But obviously, there should be limits to how selective you are when finding adult friends. Allow yourself to stay open to people from different backgrounds and varying personalities. After all, variety is the spice of life. Right?
Being too selective dramatically reduces the number of people you’ll eventually interact with, and you might just miss out on some incredible friendships with amazing women who could become an essential part of your life.
It’s Difficult to Find People With Shared Interests
Do you have some specific interests or hobbies that are extremely important to you? If so, it’s always a good idea to seek out individuals who share your interests or goals.
Keep in mind that this might be challenging, especially if you aren’t willing to settle for friendships with people who don’t share your interests.
Remember, it’s not necessarily the best idea to always surround yourself with friends who are exactly like you. In fact, that can make life a little boring.
You don’t have to click on every level. The goal is friendship. This means you cheer each other on, love spending time together, and make each other laugh.
And if you also happen to have a few things in common, all the better. Just don’t make a lack of shared interest a deal-breaker.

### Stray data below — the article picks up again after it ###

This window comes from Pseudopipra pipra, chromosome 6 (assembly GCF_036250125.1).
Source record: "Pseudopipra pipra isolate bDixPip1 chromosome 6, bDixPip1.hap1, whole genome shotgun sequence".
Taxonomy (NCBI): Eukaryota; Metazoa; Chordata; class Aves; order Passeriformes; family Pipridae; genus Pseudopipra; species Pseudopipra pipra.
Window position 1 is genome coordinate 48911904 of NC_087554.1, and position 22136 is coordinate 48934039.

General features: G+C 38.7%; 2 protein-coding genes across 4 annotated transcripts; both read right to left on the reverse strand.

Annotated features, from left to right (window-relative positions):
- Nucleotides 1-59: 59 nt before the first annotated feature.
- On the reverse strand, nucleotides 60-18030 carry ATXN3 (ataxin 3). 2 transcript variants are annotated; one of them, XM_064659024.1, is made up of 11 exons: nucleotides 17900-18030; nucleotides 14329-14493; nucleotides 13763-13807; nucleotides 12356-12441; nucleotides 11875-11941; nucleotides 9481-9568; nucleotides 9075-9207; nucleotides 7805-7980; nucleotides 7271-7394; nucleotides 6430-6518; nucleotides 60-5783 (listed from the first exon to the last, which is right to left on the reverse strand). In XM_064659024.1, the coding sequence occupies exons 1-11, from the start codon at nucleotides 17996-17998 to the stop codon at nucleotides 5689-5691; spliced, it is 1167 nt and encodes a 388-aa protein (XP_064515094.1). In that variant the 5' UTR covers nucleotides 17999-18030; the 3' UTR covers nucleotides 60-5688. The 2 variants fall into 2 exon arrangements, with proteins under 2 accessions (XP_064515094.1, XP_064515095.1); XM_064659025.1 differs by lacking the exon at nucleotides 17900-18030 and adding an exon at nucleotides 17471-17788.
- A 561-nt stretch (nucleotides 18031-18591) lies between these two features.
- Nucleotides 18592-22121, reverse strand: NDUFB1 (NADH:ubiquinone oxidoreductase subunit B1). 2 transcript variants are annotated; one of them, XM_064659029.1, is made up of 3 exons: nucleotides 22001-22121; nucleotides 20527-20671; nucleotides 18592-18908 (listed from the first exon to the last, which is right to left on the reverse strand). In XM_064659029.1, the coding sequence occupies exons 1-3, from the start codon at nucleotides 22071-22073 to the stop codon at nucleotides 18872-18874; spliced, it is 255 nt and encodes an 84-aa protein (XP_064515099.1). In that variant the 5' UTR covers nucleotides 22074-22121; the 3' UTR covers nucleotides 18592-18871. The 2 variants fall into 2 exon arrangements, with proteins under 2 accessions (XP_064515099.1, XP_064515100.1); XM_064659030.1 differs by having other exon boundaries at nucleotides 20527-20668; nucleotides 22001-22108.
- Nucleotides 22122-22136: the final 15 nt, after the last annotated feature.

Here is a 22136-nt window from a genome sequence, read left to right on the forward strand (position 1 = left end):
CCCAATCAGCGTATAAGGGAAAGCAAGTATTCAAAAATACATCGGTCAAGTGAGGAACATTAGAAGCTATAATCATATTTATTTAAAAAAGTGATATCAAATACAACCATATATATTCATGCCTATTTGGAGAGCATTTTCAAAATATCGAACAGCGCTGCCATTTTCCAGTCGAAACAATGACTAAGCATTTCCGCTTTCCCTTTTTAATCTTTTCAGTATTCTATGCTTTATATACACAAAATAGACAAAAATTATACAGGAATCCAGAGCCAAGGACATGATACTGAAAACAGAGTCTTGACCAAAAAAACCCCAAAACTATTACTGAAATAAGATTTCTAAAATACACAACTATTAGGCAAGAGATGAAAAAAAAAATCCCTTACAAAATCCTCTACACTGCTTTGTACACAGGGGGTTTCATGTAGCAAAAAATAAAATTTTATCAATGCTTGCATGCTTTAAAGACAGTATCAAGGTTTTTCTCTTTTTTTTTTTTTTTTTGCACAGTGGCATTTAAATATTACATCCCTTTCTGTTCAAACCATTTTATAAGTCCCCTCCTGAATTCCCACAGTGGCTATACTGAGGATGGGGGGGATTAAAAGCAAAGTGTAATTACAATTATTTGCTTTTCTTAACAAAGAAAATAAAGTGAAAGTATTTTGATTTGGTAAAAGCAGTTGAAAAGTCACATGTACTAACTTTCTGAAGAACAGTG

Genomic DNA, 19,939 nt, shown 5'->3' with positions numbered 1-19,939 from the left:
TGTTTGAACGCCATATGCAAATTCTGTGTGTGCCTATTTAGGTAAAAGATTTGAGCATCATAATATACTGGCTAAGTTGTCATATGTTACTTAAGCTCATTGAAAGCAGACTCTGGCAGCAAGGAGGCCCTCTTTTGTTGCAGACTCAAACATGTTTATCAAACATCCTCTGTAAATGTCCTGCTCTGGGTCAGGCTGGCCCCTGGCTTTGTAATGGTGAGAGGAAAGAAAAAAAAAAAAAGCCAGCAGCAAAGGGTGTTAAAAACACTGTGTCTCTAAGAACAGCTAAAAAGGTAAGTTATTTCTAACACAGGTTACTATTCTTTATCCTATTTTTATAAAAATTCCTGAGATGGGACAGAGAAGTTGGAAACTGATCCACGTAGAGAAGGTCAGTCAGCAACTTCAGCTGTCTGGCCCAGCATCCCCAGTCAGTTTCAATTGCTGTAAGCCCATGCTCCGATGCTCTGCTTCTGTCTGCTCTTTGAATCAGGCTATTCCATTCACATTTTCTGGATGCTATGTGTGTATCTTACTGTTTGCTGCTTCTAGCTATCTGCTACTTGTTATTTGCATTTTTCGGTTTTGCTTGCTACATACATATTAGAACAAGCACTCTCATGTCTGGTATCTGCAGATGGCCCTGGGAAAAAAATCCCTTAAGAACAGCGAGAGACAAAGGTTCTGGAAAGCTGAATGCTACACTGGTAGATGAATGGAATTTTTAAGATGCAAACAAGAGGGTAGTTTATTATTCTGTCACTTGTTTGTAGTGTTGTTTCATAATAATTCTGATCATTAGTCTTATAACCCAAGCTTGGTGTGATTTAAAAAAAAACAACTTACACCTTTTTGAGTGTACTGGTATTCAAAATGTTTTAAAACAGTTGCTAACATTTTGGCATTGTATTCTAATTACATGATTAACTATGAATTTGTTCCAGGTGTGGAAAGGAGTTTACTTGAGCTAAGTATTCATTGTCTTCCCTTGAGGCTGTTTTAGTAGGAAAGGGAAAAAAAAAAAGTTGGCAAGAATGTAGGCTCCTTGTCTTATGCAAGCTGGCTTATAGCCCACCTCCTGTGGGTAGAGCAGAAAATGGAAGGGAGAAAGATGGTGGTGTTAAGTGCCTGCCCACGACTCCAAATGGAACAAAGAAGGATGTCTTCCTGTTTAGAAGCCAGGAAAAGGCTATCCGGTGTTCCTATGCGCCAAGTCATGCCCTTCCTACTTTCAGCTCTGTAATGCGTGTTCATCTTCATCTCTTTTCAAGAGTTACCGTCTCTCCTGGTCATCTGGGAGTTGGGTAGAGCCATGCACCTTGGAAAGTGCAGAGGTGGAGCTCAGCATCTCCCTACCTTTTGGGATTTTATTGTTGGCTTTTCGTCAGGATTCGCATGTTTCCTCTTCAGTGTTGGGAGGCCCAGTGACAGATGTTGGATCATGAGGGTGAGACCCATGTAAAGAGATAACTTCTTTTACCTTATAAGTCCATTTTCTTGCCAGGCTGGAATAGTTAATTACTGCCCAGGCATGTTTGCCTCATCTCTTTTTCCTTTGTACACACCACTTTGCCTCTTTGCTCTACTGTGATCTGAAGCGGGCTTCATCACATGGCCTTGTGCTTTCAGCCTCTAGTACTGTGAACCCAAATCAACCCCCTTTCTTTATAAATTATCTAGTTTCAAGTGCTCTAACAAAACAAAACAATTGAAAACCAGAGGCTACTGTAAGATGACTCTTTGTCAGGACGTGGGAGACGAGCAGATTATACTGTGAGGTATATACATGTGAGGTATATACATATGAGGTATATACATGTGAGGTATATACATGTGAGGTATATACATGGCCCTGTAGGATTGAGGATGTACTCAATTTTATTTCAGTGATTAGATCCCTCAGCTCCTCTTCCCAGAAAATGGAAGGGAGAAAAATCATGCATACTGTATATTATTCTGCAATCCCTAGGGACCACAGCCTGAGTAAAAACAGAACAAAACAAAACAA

You’ve Always Been Introverted
This one can be a biggie. Because let’s face it, being introverted is incredibly challenging. Type A personalities simply don’t understand those of us who struggle with social anxiety.
But you don’t have to have social anxiety to consider yourself an introverted person. Perhaps you’re just quiet, don’t speak up a lot, or prefer your own company over social situations. There’s nothing wrong with this, but it will make it far more challenging to make new friends.
As an introvert, it’s crucial to know that outgoing people don’t always understand what to make of you. For example, they might perceive you as stuck-up; thus, they may consider you unapproachable.
This is obviously unfortunate, but it’s the way social constructs typically work. You might desperately want to expand your circle of friends, but being social makes your skin crawl. I feel your pain, but it’s still super important to put some effort into improving social skills.
Fear of Being Rejected
If you fear rejection, join the club. No one is immune to this fear. That’s because rejection is hard to process without inevitably looking for flaws in yourself and wondering what you did wrong or what’s so unlikeable about you.
The important thing about coping with the fear of rejection is not taking it personally. It also presents a chance to look in the mirror, work on yourself, and understand how to take your social game to the next level.
Why Is It So Hard to Make Friends as an Adult? Explained
For many people, life only gets more satisfying as they age. And yet there are plenty of frustrations. For example, why is it so hard to make friends as an adult?
The key is to understand what we are looking for, and the needs we have, and then learn to grow despite the changes in the world around us.
Continue exploring the articles on this blog to discover content designed to motivate personal growth and improve your overall lifestyle.